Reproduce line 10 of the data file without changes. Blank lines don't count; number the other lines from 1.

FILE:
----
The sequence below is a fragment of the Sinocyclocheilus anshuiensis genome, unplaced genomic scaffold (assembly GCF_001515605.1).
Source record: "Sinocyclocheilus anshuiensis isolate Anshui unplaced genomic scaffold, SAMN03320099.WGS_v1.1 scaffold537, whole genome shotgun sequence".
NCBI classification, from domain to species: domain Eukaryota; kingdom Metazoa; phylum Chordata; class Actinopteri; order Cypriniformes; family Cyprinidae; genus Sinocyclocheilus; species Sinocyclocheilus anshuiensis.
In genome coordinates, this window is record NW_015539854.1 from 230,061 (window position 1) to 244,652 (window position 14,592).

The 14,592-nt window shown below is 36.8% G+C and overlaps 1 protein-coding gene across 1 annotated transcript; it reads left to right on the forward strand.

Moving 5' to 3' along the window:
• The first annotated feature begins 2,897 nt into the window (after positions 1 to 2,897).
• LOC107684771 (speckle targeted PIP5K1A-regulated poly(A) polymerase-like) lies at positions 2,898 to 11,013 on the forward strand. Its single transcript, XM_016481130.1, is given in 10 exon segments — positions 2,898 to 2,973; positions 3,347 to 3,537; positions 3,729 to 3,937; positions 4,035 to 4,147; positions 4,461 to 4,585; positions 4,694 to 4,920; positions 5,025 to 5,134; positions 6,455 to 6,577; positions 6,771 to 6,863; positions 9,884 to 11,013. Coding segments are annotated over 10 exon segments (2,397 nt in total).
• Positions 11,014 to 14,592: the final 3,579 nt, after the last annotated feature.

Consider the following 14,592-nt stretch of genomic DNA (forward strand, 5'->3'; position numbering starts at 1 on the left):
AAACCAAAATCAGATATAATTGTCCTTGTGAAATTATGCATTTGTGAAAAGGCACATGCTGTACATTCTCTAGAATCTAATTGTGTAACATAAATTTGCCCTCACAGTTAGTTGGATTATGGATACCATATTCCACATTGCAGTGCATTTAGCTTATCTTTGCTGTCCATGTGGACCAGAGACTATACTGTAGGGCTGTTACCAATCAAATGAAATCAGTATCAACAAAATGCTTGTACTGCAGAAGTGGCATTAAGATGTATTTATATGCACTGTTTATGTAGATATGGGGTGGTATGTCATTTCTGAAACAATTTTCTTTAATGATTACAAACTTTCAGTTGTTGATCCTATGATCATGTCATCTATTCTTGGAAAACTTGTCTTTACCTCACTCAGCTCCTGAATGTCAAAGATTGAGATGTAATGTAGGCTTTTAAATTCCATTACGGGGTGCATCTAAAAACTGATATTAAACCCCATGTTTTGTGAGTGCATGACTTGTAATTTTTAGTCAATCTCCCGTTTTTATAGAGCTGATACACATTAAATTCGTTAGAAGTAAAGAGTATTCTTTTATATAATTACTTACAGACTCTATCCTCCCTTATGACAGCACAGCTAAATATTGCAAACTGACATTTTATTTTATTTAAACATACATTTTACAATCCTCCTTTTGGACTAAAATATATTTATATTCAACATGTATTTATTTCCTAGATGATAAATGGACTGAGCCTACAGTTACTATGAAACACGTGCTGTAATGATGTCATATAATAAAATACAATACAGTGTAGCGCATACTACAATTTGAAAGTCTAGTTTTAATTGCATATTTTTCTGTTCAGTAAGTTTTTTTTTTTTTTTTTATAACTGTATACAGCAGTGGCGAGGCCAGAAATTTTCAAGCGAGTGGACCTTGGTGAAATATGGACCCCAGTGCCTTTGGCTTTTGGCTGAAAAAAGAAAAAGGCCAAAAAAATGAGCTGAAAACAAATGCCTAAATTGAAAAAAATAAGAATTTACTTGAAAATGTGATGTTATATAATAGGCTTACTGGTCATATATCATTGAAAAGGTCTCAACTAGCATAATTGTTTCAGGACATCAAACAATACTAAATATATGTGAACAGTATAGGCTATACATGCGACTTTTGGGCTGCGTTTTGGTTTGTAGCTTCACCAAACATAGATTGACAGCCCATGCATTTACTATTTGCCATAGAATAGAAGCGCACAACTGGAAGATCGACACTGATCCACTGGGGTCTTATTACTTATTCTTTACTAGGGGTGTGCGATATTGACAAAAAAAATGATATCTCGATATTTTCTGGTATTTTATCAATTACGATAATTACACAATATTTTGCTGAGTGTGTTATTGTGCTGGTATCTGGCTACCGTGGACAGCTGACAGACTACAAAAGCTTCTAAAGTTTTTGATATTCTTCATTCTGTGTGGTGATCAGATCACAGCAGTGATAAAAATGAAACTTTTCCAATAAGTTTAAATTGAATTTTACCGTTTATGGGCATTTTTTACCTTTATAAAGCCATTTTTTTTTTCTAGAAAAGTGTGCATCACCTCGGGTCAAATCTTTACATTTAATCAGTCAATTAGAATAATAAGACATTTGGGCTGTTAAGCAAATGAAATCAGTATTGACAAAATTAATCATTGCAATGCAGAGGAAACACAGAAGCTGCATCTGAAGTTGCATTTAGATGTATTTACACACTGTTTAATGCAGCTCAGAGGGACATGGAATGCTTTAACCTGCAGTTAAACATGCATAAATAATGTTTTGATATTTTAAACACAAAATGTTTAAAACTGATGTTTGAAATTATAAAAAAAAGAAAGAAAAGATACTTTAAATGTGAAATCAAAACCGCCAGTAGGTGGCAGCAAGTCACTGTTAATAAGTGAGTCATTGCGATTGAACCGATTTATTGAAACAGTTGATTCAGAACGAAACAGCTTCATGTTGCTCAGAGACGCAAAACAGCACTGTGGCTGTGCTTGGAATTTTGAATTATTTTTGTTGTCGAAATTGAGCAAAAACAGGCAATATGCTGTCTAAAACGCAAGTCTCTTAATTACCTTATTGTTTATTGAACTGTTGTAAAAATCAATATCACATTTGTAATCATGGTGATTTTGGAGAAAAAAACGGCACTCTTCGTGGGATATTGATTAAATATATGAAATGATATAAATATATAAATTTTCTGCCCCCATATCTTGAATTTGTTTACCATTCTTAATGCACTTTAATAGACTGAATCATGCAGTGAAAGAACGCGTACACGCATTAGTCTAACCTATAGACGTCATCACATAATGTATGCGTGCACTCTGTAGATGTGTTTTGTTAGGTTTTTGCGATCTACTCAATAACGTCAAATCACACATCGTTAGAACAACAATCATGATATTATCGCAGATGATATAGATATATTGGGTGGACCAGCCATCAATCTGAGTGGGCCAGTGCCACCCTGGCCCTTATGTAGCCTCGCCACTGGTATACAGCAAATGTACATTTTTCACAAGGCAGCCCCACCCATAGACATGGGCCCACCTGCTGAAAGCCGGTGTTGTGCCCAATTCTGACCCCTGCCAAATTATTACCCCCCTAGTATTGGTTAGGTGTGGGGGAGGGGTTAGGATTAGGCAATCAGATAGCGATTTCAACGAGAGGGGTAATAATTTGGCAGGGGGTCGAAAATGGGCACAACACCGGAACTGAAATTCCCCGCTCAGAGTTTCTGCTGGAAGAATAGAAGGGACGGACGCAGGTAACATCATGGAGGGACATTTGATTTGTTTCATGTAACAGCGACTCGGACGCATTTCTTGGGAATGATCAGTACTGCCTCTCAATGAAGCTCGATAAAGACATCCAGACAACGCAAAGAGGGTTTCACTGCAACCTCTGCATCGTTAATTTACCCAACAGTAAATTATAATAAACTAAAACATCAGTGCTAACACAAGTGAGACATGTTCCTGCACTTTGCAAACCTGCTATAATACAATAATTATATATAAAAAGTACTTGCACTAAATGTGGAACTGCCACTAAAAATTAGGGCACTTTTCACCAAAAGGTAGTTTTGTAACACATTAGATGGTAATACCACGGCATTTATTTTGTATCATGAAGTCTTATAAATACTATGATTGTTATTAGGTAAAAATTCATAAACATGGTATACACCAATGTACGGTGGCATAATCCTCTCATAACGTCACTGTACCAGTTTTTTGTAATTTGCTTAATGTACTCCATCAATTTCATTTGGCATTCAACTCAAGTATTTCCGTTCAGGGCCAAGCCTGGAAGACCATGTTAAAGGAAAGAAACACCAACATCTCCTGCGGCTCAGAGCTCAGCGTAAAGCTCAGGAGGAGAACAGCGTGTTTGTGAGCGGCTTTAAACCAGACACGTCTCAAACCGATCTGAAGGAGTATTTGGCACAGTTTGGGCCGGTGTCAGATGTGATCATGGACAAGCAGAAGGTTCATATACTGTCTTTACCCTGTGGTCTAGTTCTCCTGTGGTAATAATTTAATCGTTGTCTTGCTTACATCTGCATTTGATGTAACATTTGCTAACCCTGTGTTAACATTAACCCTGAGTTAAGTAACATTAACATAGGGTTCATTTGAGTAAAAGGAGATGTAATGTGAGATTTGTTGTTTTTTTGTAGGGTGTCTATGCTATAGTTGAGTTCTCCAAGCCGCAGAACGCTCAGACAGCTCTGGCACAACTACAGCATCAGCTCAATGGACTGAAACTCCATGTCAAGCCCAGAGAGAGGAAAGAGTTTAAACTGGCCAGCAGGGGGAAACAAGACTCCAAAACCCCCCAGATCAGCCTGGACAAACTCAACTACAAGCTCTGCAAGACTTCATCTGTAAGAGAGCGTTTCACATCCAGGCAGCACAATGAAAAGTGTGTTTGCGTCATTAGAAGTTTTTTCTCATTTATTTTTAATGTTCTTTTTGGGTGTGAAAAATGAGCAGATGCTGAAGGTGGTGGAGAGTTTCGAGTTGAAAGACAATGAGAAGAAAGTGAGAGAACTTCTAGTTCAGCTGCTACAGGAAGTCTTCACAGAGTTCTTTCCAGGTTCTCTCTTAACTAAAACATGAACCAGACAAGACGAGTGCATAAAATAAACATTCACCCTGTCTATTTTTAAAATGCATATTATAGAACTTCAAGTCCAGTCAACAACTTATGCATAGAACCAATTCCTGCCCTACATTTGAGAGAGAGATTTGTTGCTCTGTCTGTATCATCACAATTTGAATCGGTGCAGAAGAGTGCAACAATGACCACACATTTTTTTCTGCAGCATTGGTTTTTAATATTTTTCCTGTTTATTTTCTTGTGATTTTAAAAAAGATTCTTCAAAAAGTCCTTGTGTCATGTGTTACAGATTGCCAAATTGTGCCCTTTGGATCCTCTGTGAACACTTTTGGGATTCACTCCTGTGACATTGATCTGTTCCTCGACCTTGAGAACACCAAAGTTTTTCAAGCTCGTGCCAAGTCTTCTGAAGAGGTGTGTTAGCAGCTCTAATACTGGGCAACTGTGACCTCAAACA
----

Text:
Consider the following 14,592-nt stretch of genomic DNA (forward strand, 5'->3'; position numbering starts at 1 on the left):